tl;dr: you're low on sprite graphics space, so there'll always be some kind of sacrifice.
There's another problem specific to sprite graphics: ExGFX files will try to keep as much of the original graphics as possible intact, but since there are a lot of different sprite GFX files, that original may not be the one you need! Let's take a look at the ExGFX file that comes with the YI style Shy Guy:
This looks a lot like GFX13, except with the Shy Guy Graphics in the lower left. All other graphics are left untouched, so when you load this file into SP3, it'll be almost like you loaded GFX13 there. But what if you didn't want to use GFX13 with your Shy Guy? What if you wanted GFX12 instead?
That's a pretty common problem — and the only real solution is to identify the relevant tiles and copy them yourself. I'm assuming you know how to use a tile editor so I won't be going into detail here, but you should be aiming for something like this:
Having the Shy Guy graphics in that spot sacrifices the platform GFX that used to be there, so you can't use platforms and Shy Guys in the same level (not without one looking glitched anyway). There's always *some* sacrifice you have to make, but which sacrifice exactly is the sprite maker's choice.
So what if you need both anyway? Or what if a second custom sprite uses the same 8x8 tiles as an existing one and you want to move one of them elsewhere? That would require remapping — equivalent to that in the background editor, in a way — though it's not as easy. To remap sprite tiles, you'll have to edit the sprite code itself and change the right numbers. It's not rocket science either, but it's not something I'll go into in this tutorial.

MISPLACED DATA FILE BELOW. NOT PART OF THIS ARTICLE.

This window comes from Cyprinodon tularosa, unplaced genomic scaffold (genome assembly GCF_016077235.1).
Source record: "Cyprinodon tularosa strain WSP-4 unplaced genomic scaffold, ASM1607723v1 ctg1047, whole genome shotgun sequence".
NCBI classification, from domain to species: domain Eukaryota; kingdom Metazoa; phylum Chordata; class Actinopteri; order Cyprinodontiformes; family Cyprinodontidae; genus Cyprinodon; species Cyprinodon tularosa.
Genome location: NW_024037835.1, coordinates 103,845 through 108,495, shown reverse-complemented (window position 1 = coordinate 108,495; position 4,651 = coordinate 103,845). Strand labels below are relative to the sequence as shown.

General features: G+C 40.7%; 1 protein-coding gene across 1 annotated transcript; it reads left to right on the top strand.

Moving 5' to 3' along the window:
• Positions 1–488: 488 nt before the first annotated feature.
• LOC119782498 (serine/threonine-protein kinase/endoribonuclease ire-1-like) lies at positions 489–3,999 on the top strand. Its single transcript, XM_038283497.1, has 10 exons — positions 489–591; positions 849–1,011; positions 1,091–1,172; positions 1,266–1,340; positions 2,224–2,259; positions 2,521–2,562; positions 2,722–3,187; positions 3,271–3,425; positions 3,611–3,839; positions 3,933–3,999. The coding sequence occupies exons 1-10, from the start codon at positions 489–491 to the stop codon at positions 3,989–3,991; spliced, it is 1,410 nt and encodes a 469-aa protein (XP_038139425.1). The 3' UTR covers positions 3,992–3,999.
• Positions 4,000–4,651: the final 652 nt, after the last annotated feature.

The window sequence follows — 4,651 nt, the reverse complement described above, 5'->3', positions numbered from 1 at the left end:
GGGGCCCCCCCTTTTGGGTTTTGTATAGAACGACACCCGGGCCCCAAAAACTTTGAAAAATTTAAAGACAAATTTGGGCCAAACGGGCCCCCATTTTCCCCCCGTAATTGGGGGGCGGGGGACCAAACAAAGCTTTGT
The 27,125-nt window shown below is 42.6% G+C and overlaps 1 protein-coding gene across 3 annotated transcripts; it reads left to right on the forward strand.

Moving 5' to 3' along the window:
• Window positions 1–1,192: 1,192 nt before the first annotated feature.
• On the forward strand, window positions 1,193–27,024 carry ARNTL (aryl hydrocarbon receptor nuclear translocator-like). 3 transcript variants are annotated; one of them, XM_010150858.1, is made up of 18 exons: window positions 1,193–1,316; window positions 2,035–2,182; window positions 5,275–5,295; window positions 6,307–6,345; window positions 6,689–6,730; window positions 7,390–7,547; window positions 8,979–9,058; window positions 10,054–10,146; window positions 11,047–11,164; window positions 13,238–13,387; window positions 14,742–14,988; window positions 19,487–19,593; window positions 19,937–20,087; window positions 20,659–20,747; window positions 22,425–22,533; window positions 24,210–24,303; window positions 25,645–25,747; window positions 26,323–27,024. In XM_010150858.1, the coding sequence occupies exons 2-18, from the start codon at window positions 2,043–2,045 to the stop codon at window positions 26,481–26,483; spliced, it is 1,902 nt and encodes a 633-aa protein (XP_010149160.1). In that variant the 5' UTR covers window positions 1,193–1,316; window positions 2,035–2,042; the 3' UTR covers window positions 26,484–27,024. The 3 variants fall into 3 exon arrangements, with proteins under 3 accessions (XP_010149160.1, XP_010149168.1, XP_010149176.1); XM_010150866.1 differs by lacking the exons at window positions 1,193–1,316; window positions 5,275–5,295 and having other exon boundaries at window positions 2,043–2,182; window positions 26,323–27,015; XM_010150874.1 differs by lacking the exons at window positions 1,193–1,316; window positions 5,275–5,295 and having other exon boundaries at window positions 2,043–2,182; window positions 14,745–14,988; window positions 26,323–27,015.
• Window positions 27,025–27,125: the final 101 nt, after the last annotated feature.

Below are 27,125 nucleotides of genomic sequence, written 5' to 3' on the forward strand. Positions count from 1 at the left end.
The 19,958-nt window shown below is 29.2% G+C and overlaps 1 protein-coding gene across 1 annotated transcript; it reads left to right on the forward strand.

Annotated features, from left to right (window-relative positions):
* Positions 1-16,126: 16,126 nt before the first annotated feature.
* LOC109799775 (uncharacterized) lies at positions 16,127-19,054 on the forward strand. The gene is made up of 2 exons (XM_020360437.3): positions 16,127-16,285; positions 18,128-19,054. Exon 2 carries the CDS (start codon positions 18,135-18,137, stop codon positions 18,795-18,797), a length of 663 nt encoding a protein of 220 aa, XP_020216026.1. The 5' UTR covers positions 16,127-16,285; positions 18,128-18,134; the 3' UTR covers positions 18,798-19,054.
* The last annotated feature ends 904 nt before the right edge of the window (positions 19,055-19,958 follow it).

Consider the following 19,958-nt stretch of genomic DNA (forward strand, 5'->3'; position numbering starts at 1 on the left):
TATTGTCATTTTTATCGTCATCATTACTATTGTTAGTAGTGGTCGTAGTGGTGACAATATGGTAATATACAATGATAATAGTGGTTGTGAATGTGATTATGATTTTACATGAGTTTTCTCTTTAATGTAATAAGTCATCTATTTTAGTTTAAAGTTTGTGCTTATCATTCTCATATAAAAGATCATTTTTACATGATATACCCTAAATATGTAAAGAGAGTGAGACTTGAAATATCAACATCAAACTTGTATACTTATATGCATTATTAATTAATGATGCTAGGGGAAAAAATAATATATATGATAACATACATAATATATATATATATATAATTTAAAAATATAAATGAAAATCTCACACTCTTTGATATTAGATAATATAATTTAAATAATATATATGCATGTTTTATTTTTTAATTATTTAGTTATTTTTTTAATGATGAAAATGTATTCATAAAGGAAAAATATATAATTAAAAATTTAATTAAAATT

tl;dr: build 16x16 tiles in the 16x16 editor () by switching to 8x8 mode (), opening the 8x8 tile selector () and copying tiles over. Export a .map16 file using .
Want to make your own ExGFX and submit them to the site? There's not that much to it! That is, once you have the graphics (either ripped from somewhere else or drawn yourself). This is not a drawing tutorial, so let's just assume you've already drawn an ExGFX file:
(download this file; it's really primitive and you wouldn't want to use it except to follow along)
The insertion process is the same as usual: give it a number (I'm using 123 here), put it in the ExGraphics folder, insert the ExGFX () and load it into a slot. The slot choice is yours this time, since you're the author! I'm going with FG3 for this one, since I don't mind replacing the foreground.
Now comes the part where you'd import a Map16 file — except you're the author now! It's your task to build one from scratch. If you've been following what I said earlier about the Map16 editor, you should already have some idea of what to do: you need to arrange the 8x8 tiles you drew into 16x16 tiles.